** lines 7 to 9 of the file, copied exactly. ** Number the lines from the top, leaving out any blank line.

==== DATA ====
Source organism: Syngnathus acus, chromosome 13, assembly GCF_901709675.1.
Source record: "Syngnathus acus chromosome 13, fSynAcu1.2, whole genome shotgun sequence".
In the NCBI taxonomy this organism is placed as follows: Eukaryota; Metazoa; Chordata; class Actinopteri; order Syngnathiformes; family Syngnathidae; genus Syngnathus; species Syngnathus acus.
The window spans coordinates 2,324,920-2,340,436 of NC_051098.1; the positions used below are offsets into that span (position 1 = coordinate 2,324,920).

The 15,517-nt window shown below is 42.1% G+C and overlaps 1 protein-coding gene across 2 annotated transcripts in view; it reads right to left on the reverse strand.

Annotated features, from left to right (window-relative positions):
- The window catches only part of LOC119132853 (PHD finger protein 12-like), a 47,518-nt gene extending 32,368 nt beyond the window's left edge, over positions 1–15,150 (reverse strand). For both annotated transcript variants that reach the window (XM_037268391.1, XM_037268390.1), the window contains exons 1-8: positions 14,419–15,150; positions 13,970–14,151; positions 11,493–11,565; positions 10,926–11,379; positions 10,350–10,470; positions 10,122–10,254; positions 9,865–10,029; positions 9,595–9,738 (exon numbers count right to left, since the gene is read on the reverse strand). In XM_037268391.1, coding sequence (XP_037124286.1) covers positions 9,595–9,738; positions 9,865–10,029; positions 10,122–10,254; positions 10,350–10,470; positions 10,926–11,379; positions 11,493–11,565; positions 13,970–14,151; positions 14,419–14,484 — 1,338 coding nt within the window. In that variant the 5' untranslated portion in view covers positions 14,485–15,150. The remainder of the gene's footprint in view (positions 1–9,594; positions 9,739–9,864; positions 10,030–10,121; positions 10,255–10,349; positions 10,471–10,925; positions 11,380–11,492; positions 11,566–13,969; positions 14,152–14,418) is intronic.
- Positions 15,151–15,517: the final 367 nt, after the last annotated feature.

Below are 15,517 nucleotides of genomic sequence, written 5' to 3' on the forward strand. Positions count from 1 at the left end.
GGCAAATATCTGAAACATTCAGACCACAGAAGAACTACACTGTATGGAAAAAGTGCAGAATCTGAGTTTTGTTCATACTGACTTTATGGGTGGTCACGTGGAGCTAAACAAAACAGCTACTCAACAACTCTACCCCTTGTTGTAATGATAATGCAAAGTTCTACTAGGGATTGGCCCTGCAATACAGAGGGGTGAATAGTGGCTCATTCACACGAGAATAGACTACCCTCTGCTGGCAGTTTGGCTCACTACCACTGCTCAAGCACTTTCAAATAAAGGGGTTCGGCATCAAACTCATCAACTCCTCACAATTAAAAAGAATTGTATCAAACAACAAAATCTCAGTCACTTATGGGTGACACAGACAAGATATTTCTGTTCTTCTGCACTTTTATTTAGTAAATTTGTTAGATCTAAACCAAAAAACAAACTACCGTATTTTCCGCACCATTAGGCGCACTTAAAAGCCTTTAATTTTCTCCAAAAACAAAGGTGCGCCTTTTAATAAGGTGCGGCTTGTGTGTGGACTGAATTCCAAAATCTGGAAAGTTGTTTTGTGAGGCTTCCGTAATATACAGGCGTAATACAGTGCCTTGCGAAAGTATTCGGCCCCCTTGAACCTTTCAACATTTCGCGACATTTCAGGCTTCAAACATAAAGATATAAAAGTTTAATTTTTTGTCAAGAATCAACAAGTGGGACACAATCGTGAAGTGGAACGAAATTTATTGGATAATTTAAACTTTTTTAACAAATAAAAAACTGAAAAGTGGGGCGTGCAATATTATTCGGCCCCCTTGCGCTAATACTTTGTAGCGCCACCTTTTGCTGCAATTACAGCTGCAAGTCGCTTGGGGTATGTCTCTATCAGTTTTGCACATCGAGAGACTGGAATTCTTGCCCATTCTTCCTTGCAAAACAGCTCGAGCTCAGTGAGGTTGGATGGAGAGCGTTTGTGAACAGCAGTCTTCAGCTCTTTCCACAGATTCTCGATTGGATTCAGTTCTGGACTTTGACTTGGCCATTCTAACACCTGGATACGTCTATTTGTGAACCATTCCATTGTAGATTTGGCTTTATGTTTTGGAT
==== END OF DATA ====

- The window catches only part of LOC119132853 (PHD finger protein 12-like), a 47,518-nt gene extending 32,368 nt beyond the window's left edge, over positions 1–15,150 (reverse strand). For both annotated transcript variants that reach the window (XM_037268391.1, XM_037268390.1), the window contains exons 1-8: positions 14,419–15,150; positions 13,970–14,151; positions 11,493–11,565; positions 10,926–11,379; positions 10,350–10,470; positions 10,122–10,254; positions 9,865–10,029; positions 9,595–9,738 (exon numbers count right to left, since the gene is read on the reverse strand). In XM_037268391.1, coding sequence (XP_037124286.1) covers positions 9,595–9,738; positions 9,865–10,029; positions 10,122–10,254; positions 10,350–10,470; positions 10,926–11,379; positions 11,493–11,565; positions 13,970–14,151; positions 14,419–14,484 — 1,338 coding nt within the window. In that variant the 5' untranslated portion in view covers positions 14,485–15,150. The remainder of the gene's footprint in view (positions 1–9,594; positions 9,739–9,864; positions 10,030–10,121; positions 10,255–10,349; positions 10,471–10,925; positions 11,380–11,492; positions 11,566–13,969; positions 14,152–14,418) is intronic.
- Positions 15,151–15,517: the final 367 nt, after the last annotated feature.

Below are 15,517 nucleotides of genomic sequence, written 5' to 3' on the forward strand. Positions count from 1 at the left end.